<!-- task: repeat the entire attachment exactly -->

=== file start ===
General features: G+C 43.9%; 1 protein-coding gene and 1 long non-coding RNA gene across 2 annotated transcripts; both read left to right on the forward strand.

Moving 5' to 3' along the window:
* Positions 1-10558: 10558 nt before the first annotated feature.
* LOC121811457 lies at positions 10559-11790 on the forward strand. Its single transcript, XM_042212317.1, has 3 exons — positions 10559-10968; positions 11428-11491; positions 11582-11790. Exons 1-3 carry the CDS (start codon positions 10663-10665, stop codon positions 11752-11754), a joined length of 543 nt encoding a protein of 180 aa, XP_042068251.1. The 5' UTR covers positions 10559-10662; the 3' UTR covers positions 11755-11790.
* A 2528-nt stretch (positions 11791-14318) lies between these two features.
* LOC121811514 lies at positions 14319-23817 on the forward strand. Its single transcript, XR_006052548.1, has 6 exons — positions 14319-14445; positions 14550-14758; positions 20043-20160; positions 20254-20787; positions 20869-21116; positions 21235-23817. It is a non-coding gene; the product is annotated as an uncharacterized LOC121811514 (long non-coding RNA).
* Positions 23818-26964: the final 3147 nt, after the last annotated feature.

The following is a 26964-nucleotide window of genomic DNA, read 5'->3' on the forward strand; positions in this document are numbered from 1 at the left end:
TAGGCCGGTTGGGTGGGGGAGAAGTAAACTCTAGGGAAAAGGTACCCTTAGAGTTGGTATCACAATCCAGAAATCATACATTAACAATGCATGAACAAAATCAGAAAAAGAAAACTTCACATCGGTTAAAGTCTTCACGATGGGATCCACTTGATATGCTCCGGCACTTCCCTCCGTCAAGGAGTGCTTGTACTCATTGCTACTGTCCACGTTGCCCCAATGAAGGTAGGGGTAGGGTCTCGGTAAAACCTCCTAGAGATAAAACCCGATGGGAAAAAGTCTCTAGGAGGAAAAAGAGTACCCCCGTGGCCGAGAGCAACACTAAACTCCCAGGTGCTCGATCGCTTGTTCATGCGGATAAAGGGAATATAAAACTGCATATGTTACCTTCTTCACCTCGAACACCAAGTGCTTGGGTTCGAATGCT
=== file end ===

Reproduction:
General features: G+C 43.9%; 1 protein-coding gene and 1 long non-coding RNA gene across 2 annotated transcripts; both read left to right on the forward strand.

Moving 5' to 3' along the window:
* Positions 1-10558: 10558 nt before the first annotated feature.
* LOC121811457 lies at positions 10559-11790 on the forward strand. Its single transcript, XM_042212317.1, has 3 exons — positions 10559-10968; positions 11428-11491; positions 11582-11790. Exons 1-3 carry the CDS (start codon positions 10663-10665, stop codon positions 11752-11754), a joined length of 543 nt encoding a protein of 180 aa, XP_042068251.1. The 5' UTR covers positions 10559-10662; the 3' UTR covers positions 11755-11790.
* A 2528-nt stretch (positions 11791-14318) lies between these two features.
* LOC121811514 lies at positions 14319-23817 on the forward strand. Its single transcript, XR_006052548.1, has 6 exons — positions 14319-14445; positions 14550-14758; positions 20043-20160; positions 20254-20787; positions 20869-21116; positions 21235-23817. It is a non-coding gene; the product is annotated as an uncharacterized LOC121811514 (long non-coding RNA).
* Positions 23818-26964: the final 3147 nt, after the last annotated feature.

The following is a 26964-nucleotide window of genomic DNA, read 5'->3' on the forward strand; positions in this document are numbered from 1 at the left end:
TAGGCCGGTTGGGTGGGGGAGAAGTAAACTCTAGGGAAAAGGTACCCTTAGAGTTGGTATCACAATCCAGAAATCATACATTAACAATGCATGAACAAAATCAGAAAAAGAAAACTTCACATCGGTTAAAGTCTTCACGATGGGATCCACTTGATATGCTCCGGCACTTCCCTCCGTCAAGGAGTGCTTGTACTCATTGCTACTGTCCACGTTGCCCCAATGAAGGTAGGGGTAGGGTCTCGGTAAAACCTCCTAGAGATAAAACCCGATGGGAAAAAGTCTCTAGGAGGAAAAAGAGTACCCCCGTGGCCGAGAGCAACACTAAACTCCCAGGTGCTCGATCGCTTGTTCATGCGGATAAAGGGAATATAAAACTGCATATGTTACCTTCTTCACCTCGAACACCAAGTGCTTGGGTTCGAATGCT